- To begin our conditioning program, we isolate the selected fruit and place it at ambient temperature, usually between 50-60 degrees depending on the season.
- The appearance and temperature of this fruit is monitored and logged at least twice daily, to ensure a perfect conditioning process.
- This fruit typically will start releasing ethylene within 24-48 hours at the ambient temperature. At this stage the fruit will also begin producing its own heat, which requires close attention to ensure the fruit does not exceed 70 degrees F, causing irregular ripening as well as possible decay.
- Ethylene is a natural plant hormone released in the form of a gas.
- Once the fruit begins producing ethylene, we may place a large plastic covering over the pallet, this will trap the gas produced and help accelerate the conditioning process, however this is not always necessary.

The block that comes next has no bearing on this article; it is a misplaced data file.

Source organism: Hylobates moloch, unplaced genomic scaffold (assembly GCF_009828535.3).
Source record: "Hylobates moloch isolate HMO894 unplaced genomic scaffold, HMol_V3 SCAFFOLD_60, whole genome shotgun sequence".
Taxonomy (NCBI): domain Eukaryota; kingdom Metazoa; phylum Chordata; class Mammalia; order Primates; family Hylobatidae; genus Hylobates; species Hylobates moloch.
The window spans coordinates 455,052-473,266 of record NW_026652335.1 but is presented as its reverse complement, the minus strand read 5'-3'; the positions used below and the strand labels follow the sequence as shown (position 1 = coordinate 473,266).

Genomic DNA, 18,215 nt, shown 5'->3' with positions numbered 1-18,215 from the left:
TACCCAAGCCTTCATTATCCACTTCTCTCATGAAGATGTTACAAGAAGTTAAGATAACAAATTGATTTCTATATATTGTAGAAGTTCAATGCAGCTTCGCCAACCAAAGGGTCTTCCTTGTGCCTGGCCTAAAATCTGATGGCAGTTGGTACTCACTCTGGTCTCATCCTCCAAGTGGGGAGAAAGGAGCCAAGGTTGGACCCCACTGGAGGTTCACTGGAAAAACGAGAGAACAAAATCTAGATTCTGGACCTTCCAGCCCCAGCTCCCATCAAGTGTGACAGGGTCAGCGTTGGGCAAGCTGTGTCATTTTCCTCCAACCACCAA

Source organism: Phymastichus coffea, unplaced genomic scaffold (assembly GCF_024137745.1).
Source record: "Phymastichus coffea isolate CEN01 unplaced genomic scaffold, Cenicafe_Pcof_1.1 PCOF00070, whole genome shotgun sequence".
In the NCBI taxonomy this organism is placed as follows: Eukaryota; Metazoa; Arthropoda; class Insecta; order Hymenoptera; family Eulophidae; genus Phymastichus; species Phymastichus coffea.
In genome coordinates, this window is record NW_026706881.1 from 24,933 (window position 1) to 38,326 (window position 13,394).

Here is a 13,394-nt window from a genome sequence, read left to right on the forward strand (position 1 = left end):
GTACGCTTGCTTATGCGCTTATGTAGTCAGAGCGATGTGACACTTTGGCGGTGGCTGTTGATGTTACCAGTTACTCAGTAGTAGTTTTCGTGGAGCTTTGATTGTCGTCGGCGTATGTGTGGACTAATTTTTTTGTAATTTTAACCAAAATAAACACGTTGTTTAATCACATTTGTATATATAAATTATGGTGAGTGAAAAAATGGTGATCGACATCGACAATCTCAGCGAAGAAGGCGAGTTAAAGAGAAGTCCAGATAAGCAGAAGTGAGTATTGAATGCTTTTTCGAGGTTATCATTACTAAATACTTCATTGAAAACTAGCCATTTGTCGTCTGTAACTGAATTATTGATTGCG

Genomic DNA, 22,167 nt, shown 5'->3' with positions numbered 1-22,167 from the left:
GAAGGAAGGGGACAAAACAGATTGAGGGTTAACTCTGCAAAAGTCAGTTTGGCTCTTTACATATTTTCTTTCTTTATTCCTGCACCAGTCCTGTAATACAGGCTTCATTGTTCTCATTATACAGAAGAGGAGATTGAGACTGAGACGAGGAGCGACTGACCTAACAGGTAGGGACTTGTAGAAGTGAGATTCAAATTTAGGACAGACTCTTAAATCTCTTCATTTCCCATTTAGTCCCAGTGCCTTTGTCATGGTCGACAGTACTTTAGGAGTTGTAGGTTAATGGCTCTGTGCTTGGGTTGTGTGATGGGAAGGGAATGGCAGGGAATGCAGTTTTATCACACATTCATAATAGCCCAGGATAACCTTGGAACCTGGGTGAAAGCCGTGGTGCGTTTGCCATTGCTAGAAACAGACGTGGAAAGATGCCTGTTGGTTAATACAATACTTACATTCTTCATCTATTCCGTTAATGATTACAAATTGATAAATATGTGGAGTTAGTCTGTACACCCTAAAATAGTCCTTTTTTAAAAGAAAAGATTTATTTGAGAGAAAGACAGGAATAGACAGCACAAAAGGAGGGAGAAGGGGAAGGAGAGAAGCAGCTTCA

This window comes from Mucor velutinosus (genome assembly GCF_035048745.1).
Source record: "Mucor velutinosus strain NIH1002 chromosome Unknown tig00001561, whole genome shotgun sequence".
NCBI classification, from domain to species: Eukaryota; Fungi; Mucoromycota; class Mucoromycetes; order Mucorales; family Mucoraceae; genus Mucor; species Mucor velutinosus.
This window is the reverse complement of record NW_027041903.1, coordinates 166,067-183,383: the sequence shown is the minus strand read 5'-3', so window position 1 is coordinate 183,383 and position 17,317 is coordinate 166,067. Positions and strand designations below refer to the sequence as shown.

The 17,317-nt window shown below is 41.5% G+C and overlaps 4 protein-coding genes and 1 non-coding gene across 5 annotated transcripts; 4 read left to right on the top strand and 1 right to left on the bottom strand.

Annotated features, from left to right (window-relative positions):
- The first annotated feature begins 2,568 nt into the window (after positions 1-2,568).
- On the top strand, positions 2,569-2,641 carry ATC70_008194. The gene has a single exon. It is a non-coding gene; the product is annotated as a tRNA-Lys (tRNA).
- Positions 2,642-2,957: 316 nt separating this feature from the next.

- There may be times in the season in which the fruit begins to ripen at a faster pace than we may like, and this requires different action to slow and cool the fruit. We would first air stack the pallet, allowing cool air to move and circulate more freely around the boxes, and if necessary we may use large fans to “blow” the warmer air out of the fruit.
- Because every piece and box of this fruit will often condition at its own pace throughout the season, we may have multiple pallets receiving its own different and custom treatment at any given time. This is when the process becomes immensely consumptive, but in the end it is worth it to provide that perfectly conditioned avocado!Providing the customer with “ready to eat” fruit results in increased overall sales and improved customer satisfaction and in the end ripe avocados outsell green avocados 2 to 1.
Earl’s Organic Produce has been conditioning avocados for nearly 2 years now, offering all counts and sizes as “pre conditioned” on our daily Earl’s Organic pricelist. We have seen great success with this program and have received nothing but positive feedback from our customers involved in this program.
We are passionate at Earl’s about providing hand conditioned avocados to you and your customers, as this delicious fruit deserves no less. Let Earl’s do the work for you by providing beautifully conditioned avocados.